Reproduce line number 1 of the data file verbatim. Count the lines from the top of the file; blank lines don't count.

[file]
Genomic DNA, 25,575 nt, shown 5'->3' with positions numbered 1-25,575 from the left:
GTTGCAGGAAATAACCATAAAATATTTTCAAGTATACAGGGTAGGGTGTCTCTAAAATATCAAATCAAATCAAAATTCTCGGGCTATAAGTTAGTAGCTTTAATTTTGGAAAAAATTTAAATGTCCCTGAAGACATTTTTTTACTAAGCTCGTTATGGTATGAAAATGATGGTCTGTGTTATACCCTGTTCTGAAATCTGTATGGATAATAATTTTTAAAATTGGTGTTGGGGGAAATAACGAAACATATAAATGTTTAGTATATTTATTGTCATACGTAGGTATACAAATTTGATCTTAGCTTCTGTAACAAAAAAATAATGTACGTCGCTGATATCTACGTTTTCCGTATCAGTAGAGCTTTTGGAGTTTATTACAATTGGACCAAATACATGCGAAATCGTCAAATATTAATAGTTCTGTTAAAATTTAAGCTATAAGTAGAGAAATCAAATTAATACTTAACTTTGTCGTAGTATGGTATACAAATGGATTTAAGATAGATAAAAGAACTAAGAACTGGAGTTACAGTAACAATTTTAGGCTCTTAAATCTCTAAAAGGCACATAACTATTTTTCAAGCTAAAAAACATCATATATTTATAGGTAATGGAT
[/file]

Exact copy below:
Genomic DNA, 25,575 nt, shown 5'->3' with positions numbered 1-25,575 from the left: